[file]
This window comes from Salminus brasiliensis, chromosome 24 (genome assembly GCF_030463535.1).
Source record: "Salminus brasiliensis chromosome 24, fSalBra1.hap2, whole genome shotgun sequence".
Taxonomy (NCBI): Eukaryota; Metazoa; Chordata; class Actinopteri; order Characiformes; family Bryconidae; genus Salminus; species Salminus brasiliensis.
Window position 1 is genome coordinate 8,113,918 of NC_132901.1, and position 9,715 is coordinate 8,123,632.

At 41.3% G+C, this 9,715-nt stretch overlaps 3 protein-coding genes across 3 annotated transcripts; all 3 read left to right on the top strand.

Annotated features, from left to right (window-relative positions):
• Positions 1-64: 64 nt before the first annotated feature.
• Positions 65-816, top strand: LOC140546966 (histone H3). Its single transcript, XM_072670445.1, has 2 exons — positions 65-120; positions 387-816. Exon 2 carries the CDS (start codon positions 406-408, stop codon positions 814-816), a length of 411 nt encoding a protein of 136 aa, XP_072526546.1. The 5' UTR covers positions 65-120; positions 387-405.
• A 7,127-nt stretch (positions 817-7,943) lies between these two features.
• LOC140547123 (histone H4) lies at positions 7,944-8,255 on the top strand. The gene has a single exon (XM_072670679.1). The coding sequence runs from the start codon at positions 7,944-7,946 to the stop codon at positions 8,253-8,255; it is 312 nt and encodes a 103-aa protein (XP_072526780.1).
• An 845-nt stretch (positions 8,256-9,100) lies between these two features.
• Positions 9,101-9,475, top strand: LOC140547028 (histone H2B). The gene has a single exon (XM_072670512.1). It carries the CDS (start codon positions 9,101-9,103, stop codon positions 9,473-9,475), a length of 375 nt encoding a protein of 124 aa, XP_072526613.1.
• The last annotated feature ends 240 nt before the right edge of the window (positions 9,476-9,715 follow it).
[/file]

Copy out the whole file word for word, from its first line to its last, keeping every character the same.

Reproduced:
This window comes from Salminus brasiliensis, chromosome 24 (genome assembly GCF_030463535.1).
Source record: "Salminus brasiliensis chromosome 24, fSalBra1.hap2, whole genome shotgun sequence".
Taxonomy (NCBI): Eukaryota; Metazoa; Chordata; class Actinopteri; order Characiformes; family Bryconidae; genus Salminus; species Salminus brasiliensis.
Window position 1 is genome coordinate 8,113,918 of NC_132901.1, and position 9,715 is coordinate 8,123,632.

At 41.3% G+C, this 9,715-nt stretch overlaps 3 protein-coding genes across 3 annotated transcripts; all 3 read left to right on the top strand.

Annotated features, from left to right (window-relative positions):
• Positions 1-64: 64 nt before the first annotated feature.
• Positions 65-816, top strand: LOC140546966 (histone H3). Its single transcript, XM_072670445.1, has 2 exons — positions 65-120; positions 387-816. Exon 2 carries the CDS (start codon positions 406-408, stop codon positions 814-816), a length of 411 nt encoding a protein of 136 aa, XP_072526546.1. The 5' UTR covers positions 65-120; positions 387-405.
• A 7,127-nt stretch (positions 817-7,943) lies between these two features.
• LOC140547123 (histone H4) lies at positions 7,944-8,255 on the top strand. The gene has a single exon (XM_072670679.1). The coding sequence runs from the start codon at positions 7,944-7,946 to the stop codon at positions 8,253-8,255; it is 312 nt and encodes a 103-aa protein (XP_072526780.1).
• An 845-nt stretch (positions 8,256-9,100) lies between these two features.
• Positions 9,101-9,475, top strand: LOC140547028 (histone H2B). The gene has a single exon (XM_072670512.1). It carries the CDS (start codon positions 9,101-9,103, stop codon positions 9,473-9,475), a length of 375 nt encoding a protein of 124 aa, XP_072526613.1.
• The last annotated feature ends 240 nt before the right edge of the window (positions 9,476-9,715 follow it).